Of the fires studied by the NFPA, more than 59 percent started in the kitchen, a fact that underscores how important understanding and implementing these best practices for fire safety really are. We will describe several fire safety best practices in three primary areas – preventative maintenance, good housekeeping, and employee training – These practices together can help significantly reduce the risk of fire in your kitchen.
In this article by Robert Fiorito, he discusses the importance of day to day awareness in the kitchen. During daily operations, the threat of fire can be a fleeting thought when the restaurant is slammed busy or even in the slower down times. These lapses in awareness allow for the possibility of kitchen fires. Minimizing these lapses comes down to proper training, preventative maintenance, and proper inspection/cleaning schedules. All kitchen fires can be prevented with the proper systems in place. Follow this link to learn more.
Solid fuel cooking is becoming a staple in many kitchens across the nation. Whether it be a wood burning pizza oven, a smoker pit, or even a charcoal fired grill; there are certain hazards that are inherent to this cooking style. In this article by Alex Garrote (a restaurant fire protection specialist at Cleveland-based ABCO Fire Protection), he covers a few factors that are extremely important to reducing the risks involved with solid fuel cooking. Follow this link to learn more.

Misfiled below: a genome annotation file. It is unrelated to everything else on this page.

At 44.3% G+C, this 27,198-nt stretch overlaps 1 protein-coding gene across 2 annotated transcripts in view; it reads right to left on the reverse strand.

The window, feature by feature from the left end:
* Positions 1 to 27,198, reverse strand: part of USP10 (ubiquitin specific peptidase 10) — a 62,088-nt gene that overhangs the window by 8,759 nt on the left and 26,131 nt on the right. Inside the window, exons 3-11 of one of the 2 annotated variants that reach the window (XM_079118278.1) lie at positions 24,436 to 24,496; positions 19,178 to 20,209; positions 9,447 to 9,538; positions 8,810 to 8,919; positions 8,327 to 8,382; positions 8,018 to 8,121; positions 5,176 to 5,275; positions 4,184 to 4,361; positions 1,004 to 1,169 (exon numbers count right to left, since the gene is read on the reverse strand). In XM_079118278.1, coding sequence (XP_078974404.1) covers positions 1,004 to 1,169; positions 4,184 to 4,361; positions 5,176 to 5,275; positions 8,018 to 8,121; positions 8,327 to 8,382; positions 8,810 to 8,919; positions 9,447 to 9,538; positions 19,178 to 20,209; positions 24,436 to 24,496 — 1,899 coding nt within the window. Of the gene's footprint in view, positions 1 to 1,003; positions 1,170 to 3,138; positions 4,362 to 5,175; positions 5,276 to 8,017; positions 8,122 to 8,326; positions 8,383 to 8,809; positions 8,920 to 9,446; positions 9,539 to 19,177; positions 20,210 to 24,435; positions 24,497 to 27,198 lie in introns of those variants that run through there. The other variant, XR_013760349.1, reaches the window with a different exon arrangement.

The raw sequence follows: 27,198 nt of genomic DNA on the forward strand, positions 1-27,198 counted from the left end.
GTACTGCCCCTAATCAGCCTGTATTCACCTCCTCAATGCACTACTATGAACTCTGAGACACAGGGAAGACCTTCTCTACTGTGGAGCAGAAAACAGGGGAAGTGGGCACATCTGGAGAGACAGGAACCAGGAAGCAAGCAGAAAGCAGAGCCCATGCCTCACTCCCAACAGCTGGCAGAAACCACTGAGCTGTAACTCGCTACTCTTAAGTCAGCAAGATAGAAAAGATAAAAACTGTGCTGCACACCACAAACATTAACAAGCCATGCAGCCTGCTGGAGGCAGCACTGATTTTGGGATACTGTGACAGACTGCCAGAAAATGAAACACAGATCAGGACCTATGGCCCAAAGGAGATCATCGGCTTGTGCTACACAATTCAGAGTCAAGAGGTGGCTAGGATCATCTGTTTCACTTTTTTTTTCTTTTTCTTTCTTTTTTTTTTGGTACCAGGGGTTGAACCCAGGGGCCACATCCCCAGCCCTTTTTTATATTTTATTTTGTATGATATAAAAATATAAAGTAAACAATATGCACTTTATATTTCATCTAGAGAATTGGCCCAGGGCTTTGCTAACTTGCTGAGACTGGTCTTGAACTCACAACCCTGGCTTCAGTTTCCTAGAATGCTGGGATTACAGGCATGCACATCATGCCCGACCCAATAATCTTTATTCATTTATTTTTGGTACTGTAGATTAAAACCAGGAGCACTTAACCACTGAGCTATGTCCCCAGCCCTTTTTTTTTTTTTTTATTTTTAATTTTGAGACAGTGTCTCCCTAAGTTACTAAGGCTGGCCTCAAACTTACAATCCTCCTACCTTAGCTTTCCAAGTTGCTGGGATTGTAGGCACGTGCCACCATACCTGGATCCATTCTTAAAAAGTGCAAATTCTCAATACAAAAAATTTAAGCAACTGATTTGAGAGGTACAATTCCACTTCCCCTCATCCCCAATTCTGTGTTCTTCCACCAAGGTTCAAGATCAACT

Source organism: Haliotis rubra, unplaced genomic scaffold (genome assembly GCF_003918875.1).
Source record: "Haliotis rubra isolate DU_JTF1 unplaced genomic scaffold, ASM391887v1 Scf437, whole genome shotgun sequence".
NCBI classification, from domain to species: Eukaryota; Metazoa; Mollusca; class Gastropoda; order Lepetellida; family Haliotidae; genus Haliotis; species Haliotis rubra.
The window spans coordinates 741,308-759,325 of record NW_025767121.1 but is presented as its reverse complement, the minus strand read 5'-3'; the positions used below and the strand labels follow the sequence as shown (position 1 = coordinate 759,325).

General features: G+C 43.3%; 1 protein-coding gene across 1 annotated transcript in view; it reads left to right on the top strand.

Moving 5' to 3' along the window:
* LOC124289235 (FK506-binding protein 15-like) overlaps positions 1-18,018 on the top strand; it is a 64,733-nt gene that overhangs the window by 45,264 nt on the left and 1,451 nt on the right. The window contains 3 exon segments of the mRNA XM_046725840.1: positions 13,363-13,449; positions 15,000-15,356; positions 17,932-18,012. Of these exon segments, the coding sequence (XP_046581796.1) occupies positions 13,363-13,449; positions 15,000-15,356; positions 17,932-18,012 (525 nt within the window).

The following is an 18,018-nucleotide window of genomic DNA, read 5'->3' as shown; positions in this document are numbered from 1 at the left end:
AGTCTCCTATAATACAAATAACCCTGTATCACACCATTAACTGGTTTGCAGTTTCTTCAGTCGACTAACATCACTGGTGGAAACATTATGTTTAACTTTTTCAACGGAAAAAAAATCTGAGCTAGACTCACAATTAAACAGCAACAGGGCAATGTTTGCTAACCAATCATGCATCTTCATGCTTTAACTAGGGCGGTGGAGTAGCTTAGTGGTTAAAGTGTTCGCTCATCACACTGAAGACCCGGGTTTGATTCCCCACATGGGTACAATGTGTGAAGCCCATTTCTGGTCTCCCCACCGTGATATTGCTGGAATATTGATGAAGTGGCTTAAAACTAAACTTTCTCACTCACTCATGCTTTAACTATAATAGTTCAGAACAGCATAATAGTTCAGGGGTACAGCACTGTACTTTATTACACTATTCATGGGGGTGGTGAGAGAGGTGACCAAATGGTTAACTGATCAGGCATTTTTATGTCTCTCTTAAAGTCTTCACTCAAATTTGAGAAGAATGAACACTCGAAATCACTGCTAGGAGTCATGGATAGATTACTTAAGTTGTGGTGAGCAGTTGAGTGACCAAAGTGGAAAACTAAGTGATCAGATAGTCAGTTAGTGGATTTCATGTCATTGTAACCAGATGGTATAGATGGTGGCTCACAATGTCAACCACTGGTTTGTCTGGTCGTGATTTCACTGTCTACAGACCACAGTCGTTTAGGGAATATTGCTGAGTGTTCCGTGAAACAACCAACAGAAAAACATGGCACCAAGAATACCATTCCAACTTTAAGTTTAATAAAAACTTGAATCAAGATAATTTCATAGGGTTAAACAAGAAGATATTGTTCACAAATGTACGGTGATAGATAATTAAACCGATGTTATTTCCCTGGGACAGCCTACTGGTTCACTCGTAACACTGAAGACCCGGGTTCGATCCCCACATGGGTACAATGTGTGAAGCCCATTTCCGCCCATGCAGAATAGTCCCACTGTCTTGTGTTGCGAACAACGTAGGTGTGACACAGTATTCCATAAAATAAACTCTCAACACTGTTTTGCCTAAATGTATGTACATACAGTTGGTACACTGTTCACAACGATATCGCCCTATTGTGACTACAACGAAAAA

I ran across this great article in Retail & Restaurant Facility Business regarding the “consequences of not using trained and certified KEC technicians.” Restaurant owners always have the bottom line in mind when it comes to daily operations. Preventative maintenance and inspections are usually the first thing to get cut when money gets tight. This article puts into perspective the importance of not skimping on the areas that are ultimately in place to protect your investment. Follow this link to learn more:
A food service establishment is subject to hidden and illusive safety concerns that, if not addressed may impact its survival, the safety of its staff, and the safety of its guests. There is a lot that can go wrong in a kitchen, and cooking equipment is responsible for 57 percent of disastrous restaurant fires. Here is another example of how even a small kitchen fire can cause thousands of dollars in lost revenue and property damage. More here.
Frequency of kitchen exhaust cleanings is always a matter of concern when discussing service with new clients and building relationships with current clients. The International Kitchen Exhaust Cleaning Association outlines the NFPA 96 code for frequency on their FAQ’s page:
The ultimate goal of the Fire Protection Act is to reduce the risk of a fire in your commercial kitchen. As we all know, though, there are always going to exceptions to any rule, and the NFPA 96 addressed this in Annex A: